OK, so there’s all the usual stuff — glaciers, blowholes, caves, wonders galore — and then, there are others that you have to dig that little bit deeper for or go a little further to find.
Hidden gems on the forest floor, off-the-beaten-track natural wonders, little beauties in the dark, fabulous riches, amazing feats by human bright sparks waiting to be discovered and enjoyed.
The Werewere-kōkako (Entoloma hochstetteri) mushroom can be found in West Coast forests.
The tiny, vivid blue werewere-kōkako (Entoloma hochstetteri) mushroom features, alongside the beautiful kōkako songbird with its matching blue wattle, on New Zealand’s $50 banknote. If you want to see them for real, then the rainforests of the West Coast are the best place.
Take a walk down the Hokitika Gorge Track any time between April and July and there’s a good chance of spotting one or two popping up out of a bank or under a tree. The tiny brilliant blue caps certainly pop out against the predominant forest floor browns and greens.
By the way, these magic mushrooms aren’t edible and don’t have any psychedelic properties.
Magnificent views of the Tasman Sea and farms below from the old coal mining town of Denniston.
An engineering marvel from the West Coast’s mining heritage, the Denniston Incline — once known informally as ‘the eighth wonder of the world’ — was a remarkable, singular feat of engineering.
The incline railway was used to transport coal down from the incredibly steep Denniston Plateau where the miners lived and worked. For almost 90 years (1880-1967), the 1670-metre gravity-assisted incline railway — with a terrifying gradient of 1 in 1.3 — was the only transport for the mine workers and their families.
A visit to the steep-sided, exposed rocky plateau (518m above the Tasman Sea) offers magnificent ocean to mountain views, and insights into the rugged days gone past. Take the off-road route with Outwest Tours of Westport.
Glowworm galaxies light up a cavern deep underground in the Te Ananui cave system on the Nile River, near Charleston.
It’s not exactly a secret that the West Coast has some mighty glowworm displays but you’ll have to go looking. Take a walk in the night and spot them on banks, or even on the side of the road.
The amazing glowworm grottoes in the Te Ananui cave system near Charleston have galaxies of twinkling glowworms alongside incredible stalactites and stalagmites. To visit the unmodified caves of the Nile River Canyon, under Paparoa National Park, take a guided tour with Underworld Adventures and float out through a star studded cavern.
Take a torch to explore the Tatare Tunnels on the edge of Franz Josef. Other short family-friendly walks with after-dark glowworm displays include the Velenski Track above Moana, Lake Brunner; Terrace Walk at Franz Josef and Minehaha Walk at Fox.
A rival for the celebrated Hokitika Gorge, the rugged photogenic Callery Gorge Walk leads to a gorge flowing with turquoise water.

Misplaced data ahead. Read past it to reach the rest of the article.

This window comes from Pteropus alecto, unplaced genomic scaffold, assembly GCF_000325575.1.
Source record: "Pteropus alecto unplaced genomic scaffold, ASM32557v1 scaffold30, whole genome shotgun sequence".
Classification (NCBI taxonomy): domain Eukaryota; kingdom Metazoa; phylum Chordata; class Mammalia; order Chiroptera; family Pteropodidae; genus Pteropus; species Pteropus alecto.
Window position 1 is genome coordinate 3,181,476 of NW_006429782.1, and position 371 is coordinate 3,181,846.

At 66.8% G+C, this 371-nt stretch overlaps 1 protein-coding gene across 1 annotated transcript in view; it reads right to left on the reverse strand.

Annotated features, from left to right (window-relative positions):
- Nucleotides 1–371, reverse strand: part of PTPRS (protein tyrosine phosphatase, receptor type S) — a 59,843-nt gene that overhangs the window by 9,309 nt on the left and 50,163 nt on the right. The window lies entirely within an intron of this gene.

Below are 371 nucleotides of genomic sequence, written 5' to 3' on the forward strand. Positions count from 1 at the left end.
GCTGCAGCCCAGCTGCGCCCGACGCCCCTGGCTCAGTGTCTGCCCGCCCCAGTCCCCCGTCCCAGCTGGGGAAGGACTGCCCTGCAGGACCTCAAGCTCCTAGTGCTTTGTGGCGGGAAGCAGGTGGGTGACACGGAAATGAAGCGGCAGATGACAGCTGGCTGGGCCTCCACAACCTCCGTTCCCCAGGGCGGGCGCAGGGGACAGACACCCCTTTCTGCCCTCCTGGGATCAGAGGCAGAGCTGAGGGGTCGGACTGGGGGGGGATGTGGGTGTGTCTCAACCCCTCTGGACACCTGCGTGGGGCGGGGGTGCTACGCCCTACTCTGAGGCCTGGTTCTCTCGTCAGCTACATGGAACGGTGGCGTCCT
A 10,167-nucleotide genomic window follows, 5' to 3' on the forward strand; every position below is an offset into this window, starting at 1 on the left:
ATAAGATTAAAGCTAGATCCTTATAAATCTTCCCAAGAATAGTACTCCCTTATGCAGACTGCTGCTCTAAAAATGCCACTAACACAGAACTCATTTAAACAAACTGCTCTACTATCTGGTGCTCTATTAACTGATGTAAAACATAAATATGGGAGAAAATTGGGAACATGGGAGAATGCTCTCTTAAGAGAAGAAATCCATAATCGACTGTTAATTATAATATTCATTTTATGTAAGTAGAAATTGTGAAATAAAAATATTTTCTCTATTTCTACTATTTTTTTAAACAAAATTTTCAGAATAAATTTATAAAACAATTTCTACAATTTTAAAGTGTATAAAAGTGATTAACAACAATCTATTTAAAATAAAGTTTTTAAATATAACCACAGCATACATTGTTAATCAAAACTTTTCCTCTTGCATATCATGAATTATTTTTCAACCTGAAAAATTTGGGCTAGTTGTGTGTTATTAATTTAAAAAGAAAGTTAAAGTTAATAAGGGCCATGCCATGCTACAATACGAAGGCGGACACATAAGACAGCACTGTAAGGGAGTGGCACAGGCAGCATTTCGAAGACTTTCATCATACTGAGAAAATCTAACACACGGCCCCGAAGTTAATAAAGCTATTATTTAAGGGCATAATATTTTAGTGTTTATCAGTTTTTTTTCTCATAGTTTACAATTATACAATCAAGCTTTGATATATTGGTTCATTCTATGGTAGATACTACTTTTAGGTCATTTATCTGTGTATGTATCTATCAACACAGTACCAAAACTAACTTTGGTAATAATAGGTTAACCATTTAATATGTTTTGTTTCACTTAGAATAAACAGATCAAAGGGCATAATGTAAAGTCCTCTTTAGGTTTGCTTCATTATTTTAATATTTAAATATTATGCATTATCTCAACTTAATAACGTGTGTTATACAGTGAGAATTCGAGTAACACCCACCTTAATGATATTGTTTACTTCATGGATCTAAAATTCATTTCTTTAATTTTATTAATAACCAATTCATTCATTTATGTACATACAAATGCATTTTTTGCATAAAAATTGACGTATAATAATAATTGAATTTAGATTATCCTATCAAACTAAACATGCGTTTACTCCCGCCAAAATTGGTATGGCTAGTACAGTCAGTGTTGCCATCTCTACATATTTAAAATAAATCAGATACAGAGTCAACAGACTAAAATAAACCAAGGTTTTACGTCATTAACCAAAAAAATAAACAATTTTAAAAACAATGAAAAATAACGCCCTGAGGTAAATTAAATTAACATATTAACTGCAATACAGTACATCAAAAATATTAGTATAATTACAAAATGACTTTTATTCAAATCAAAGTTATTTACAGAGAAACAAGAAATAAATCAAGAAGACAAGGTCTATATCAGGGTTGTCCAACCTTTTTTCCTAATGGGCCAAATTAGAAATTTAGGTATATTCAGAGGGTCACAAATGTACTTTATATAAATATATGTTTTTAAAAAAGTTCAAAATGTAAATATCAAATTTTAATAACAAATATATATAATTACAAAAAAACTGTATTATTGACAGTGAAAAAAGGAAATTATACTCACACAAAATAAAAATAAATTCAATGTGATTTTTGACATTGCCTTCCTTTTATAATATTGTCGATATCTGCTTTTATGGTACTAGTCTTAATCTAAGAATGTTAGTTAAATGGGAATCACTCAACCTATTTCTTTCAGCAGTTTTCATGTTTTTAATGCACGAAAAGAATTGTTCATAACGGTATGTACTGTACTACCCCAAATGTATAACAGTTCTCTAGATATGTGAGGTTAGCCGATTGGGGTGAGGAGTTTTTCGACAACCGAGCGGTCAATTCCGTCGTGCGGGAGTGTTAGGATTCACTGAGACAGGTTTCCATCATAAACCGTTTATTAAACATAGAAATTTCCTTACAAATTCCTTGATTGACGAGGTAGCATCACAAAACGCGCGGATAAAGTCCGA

A rugged photogenic gorge with an historic footbridge and vibrant turquoise waters to match the Hokitika Gorge, the Callery Gorge is much less hyped but equally stunning.
Leave on foot from Franz Josef Waiau town centre for this easy family-friendly walk (5.2 km, 1 hr 20 min return). There’s a gentle climb to a terrace above town where the track narrows through rainforest following an old gold mining water race before descending to the narrow gorge and the suspension bridge.
The crystal clear, blue waters and the impressive views of Callery Gorge are sure to satisfy anyone with a camera and an instagram feed.
Reefton’s Broadway is a charming mix of renovated early era street frontages, vintage shops and hospitable eateries.
Reefton’s bustling main street lined with gold rush-era buildings — renovated and transformed into cafes, interesting antique shops and art galleries — demands a stop.
Locals claim that Reefton is New Zealand’s most original townscape because it still has so many old time buildings still standing and in use. The heritage street lights have a fascinating back-story — a remnant of the southern hemisphere’s first-ever town street lighting.
They’re certainly a resourceful lot around Reefton. First there was gold, then coal, now there are mountain bike tracks and the international award-winning gins produced at the Reefton Distilling Co.
You can still try your luck gold panning in the stream just behind the historic gold mining settlement at Ross.
Historic Ross was once a 19th century gold mining hotspot and the hills around this little town south of Hokitika are littered with fascinating relics from the heady days when hard won fortunes were made.
Start at the Ross Goldfields Information & Heritage Centre (in Aylmer Street), follow the trails or hire a gold pan to try your hand at fossicking on Jones Creek where gold was first discovered in 1865.
Before you set out, check out the size of New Zealand’s largest-ever gold nugget (nicknamed the Hon. Roddy) which was uncovered here in 1909. There’s a replica in the Heritage Centre.